As retro gaming becomes more and more of a niche market, there are two primary concerns to worry about. First, that the old games and consoles aren’t being manufactured anymore, and second, that authenticity in feel is of the utmost importance. For years, Retro-bit’s RetroDuo systems have been trying to alleviate both these problems, and their latest 3.0 model manages to capture the feel but not always the authenticity. It’s not that they do more than what the console originally could, and in fact their additions are most welcome.
Out of the box, the RetroDuo 3.0 can play Nintendo Entertainment System and Super Nintendo Entertainment System cartridges, and an adapter to support Sega Genesis titles is available as well. With no flash memory onboard, the system relies on the actual cartridges itself to function, so while you have to scour your closets or eBay, at least you can rest assured that you’re not running afoul of the law at all. The system packs 2 SNES-style controllers, which are a huge improvement from the original Retro-bit SNES controllers. The d-pads are no longer hard plastic, instead opting for something a little softer and easier on the thumbs. Everything is mostly in its place, but not quite exactly like the actual controllers themselves.
The nicest thing about this is the dual compatibility these controllers have for both SNES titles and NES games, offering something more ergonomic than the boxy, small old NES controllers. Maybe it’s not authentic, but I for one and thankful for the lack of hand cramps. Import games are also playable without any modifications, opening up new opportunities to try games that never made it to America. Furthermore, the RetroDuo 3.0 has S-Video output as a standard feature, allowing for a sharper picture when playing games, something that unfortunately comes at a cost.
Despite my fantastic experience using the console as a Super Nintendo clone, the NES support is really, sadly lackluster. The games work just fine, and if your carts are even remotely clean, the need to blow on them to get them to work is almost entirely circumvented. Once it’s running though, when using composite video, you get a picture with very, very washed out colors. Everything looks faded and bland. Switching to S-Video brings some of the color back, but in many instances, creates a severe case of motion blur, making it lose-lose.
In addition, the sound channels on the NES are all present, with no missing sound, but the priority and volume of these channels is incorrect. During racing games, engine sounds will drown out music much worse, and in a perhaps criminal scenario, the music for percussion-heavy games like Batman becomes a garbled mess. One might say that these things are minor because the games themselves are functional and playable, but if you need the actual carts in order to play these games, demanding any less than perfect performance isn’t really out of the question. With an emulator you can give leeway for mistakes in the code as they’re most often considered works-in-progress, but on an actual console, with actual carts, a feeling of disappointment washes over every time things don’t work exactly the way they should.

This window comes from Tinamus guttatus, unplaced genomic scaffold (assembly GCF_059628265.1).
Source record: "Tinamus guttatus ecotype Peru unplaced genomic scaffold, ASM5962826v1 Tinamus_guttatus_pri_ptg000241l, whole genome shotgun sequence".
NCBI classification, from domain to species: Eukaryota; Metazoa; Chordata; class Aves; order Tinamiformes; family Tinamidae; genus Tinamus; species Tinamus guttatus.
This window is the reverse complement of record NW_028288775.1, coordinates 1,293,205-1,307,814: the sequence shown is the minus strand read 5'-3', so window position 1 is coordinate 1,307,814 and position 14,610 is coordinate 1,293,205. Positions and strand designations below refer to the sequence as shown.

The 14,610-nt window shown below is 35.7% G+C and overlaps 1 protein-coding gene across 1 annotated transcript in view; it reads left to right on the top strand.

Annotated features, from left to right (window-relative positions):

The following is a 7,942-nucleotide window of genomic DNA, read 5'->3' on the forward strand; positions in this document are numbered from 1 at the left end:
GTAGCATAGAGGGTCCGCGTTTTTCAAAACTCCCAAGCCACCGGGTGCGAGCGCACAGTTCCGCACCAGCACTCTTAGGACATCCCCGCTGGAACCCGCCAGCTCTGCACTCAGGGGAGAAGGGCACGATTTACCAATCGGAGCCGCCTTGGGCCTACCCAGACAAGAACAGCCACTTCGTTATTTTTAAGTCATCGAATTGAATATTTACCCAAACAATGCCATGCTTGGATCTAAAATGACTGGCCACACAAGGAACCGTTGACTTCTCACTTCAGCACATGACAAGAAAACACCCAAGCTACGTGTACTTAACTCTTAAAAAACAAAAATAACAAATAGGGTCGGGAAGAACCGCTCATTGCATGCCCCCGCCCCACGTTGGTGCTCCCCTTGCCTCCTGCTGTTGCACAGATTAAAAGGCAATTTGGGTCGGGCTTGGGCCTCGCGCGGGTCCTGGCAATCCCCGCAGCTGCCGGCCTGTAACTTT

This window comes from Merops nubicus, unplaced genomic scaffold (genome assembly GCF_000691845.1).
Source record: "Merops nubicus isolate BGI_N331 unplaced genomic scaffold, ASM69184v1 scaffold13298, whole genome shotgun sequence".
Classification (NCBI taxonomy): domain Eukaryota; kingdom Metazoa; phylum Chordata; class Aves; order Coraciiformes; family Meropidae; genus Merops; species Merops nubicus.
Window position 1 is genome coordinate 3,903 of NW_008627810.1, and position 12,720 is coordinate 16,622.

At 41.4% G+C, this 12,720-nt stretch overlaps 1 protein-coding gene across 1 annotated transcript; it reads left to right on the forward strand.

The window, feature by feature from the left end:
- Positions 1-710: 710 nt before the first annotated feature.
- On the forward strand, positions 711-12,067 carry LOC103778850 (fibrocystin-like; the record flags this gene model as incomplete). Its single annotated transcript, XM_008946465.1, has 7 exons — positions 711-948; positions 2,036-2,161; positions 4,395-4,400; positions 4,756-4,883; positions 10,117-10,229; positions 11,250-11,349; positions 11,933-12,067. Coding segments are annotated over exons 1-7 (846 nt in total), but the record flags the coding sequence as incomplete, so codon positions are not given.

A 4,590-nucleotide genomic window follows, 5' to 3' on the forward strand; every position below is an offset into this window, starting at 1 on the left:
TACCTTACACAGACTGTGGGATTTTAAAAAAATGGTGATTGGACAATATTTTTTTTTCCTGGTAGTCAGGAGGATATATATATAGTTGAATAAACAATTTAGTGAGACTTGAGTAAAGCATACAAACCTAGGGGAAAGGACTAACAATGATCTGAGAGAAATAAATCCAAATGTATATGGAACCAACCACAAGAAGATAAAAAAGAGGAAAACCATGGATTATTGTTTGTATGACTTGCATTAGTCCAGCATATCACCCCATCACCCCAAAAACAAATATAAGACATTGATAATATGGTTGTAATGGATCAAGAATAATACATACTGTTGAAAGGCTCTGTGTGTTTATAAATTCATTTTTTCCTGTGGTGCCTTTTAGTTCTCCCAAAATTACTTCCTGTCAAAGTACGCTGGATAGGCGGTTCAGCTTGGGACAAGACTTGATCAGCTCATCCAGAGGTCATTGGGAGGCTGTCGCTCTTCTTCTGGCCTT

Bottom Line: The RetroDuo 3.0 game system is a good, low-cost investment for people who want to play carts and aren’t picky about the way they function. All of the added features really go a long way into making the price tag worth it, but for purists or even those who want the experience just like they remember it, the flaws in this system are just far too big to ignore. Compatibility isn’t 100% perfect, and the major flaws in the NES part of the machine’s performance were a big letdown for me personally.
- Plays both NES and SNES cartridges regardless of original region and with a uniform, comfortable controller
- Onboard S-Video support allows for a clearer, much nicer looking picture, at least on SNES titles
- Global use of SNES-style controllers makes for a more comfortable gaming experience
- Washed-out colors and motion blur on NES titles severely detracts from the gaming experience
- Flimsy, small housing and tight grip on pin cartridge slot feels like the plastic might crack every time a game is removed
- Lack of support for certain titles or NES peripherals like the Zapper light gun mean that not every game can be enjoyed on this device
The RetroDuo 3.0 Game System is available from ThinkGeek for $49.99.
Born in the Midwest, living in the Southwest, Michael Radon grew up wanting to make video games for a living before finding his calling as a writer. Though he often heads out on spur-of-the-moment adventures with little to no preparation, he's just as sure to remember his toothbrush as he is at least two portable consoles, a laptop and five to ten games on his person at all times just for those lulls in the action where he can squeeze in a few levels of gaming.